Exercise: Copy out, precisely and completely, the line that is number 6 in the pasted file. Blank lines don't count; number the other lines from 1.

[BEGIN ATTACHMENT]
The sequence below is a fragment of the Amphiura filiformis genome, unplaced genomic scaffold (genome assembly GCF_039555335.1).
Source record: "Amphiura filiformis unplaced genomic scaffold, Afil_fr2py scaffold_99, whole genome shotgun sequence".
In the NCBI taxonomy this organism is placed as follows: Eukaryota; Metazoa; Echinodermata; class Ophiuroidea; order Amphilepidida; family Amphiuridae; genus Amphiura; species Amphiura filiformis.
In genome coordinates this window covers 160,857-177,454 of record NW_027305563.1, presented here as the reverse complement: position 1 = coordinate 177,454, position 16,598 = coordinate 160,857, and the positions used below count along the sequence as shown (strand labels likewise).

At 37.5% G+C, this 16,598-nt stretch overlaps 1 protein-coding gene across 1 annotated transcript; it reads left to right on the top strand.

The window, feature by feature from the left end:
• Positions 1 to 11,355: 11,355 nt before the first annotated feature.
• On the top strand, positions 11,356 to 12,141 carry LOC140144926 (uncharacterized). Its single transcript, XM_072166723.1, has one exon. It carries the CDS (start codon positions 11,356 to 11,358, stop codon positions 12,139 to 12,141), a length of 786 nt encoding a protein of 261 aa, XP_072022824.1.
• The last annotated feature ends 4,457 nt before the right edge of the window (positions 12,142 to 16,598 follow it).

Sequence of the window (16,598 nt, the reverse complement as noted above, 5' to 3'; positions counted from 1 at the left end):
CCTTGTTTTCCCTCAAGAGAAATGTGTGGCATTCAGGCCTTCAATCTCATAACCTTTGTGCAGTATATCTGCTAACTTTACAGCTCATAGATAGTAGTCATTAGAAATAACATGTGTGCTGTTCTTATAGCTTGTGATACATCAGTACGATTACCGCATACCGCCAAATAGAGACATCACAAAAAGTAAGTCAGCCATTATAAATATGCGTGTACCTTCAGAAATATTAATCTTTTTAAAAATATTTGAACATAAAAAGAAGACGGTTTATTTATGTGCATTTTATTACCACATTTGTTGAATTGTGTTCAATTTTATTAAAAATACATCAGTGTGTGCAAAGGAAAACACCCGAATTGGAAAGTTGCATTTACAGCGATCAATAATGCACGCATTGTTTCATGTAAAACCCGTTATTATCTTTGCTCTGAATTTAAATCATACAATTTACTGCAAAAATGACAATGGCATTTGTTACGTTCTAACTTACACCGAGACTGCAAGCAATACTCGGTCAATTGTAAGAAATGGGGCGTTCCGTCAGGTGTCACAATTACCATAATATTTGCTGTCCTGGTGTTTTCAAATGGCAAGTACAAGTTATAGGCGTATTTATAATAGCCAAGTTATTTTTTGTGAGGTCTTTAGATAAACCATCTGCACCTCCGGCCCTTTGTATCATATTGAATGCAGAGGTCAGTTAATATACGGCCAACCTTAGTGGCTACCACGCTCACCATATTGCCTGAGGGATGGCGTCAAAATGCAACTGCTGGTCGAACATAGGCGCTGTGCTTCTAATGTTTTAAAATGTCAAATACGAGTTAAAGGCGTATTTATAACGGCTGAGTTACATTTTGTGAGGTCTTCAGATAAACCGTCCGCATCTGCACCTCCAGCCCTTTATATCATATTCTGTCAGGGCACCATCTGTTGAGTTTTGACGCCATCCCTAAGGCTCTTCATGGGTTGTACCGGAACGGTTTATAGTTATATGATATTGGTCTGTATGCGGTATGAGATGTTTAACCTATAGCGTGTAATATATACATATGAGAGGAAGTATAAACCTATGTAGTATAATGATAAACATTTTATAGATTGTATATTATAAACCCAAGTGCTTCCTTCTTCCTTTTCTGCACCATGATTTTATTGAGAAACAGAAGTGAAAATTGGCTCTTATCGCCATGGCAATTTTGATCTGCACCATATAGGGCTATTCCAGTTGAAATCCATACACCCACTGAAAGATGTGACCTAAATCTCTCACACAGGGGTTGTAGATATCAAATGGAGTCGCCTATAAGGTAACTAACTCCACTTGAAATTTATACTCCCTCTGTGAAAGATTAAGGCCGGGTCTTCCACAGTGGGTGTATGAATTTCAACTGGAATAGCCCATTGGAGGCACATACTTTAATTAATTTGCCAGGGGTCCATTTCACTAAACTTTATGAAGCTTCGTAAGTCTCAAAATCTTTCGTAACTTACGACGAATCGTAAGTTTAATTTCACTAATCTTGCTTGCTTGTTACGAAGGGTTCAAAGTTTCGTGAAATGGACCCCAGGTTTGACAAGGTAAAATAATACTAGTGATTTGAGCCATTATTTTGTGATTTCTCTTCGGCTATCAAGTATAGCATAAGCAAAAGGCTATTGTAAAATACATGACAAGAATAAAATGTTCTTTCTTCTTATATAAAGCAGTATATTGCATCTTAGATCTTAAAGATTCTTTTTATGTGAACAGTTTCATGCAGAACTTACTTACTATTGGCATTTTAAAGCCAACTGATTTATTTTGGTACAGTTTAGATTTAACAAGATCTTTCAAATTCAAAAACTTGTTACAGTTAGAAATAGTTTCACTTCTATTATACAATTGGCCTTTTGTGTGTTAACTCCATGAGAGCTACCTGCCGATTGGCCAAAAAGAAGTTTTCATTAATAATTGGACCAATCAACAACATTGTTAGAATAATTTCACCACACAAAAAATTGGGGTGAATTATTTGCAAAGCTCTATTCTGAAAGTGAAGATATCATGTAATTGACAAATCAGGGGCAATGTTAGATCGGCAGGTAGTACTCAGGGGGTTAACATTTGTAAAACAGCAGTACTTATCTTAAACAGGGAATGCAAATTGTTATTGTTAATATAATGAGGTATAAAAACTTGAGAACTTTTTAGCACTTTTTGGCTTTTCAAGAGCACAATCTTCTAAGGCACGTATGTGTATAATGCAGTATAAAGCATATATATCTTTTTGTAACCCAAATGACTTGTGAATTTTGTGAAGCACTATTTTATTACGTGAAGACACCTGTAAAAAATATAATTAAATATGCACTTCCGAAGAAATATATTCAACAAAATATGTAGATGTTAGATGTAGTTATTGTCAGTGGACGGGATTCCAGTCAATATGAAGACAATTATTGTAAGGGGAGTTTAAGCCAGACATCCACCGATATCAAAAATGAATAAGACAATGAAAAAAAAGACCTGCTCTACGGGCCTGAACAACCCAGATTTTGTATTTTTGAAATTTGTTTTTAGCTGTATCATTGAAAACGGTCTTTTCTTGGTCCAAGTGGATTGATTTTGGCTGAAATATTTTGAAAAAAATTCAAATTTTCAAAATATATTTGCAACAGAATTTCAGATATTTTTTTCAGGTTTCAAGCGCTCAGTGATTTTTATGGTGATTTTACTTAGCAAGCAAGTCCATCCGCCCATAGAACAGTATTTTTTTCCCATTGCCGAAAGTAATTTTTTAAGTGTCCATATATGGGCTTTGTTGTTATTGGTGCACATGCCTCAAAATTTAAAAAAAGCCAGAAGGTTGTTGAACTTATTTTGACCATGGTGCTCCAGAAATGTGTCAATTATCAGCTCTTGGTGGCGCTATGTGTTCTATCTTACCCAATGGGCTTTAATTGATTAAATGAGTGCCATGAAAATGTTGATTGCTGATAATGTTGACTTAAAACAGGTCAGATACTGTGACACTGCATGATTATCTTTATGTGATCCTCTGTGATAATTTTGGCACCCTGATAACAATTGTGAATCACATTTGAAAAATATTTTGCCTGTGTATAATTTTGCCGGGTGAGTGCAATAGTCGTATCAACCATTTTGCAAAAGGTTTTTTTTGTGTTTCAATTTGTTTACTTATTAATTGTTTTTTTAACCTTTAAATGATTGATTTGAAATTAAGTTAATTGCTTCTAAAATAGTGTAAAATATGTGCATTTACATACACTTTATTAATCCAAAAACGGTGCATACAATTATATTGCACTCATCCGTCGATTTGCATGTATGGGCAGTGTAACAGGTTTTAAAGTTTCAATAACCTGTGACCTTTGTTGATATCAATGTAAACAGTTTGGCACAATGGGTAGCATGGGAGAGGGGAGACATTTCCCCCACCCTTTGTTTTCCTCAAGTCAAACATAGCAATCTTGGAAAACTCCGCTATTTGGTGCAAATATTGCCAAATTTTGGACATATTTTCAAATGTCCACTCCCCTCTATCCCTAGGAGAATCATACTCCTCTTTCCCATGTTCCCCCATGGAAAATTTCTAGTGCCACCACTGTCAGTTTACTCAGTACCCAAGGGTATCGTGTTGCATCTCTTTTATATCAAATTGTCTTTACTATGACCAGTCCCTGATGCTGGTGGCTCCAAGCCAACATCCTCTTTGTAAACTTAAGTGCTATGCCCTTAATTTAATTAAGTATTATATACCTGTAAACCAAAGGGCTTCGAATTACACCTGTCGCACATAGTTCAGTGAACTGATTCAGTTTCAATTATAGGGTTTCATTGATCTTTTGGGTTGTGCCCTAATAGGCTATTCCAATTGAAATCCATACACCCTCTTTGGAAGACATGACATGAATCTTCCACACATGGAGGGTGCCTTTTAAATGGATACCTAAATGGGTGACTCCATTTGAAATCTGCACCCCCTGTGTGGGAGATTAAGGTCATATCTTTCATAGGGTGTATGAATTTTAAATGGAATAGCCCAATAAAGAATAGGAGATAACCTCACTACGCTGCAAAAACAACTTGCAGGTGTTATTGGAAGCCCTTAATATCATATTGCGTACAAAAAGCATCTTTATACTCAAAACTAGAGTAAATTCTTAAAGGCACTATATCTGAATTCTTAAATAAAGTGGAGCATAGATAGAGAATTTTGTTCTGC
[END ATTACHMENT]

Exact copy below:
The window, feature by feature from the left end: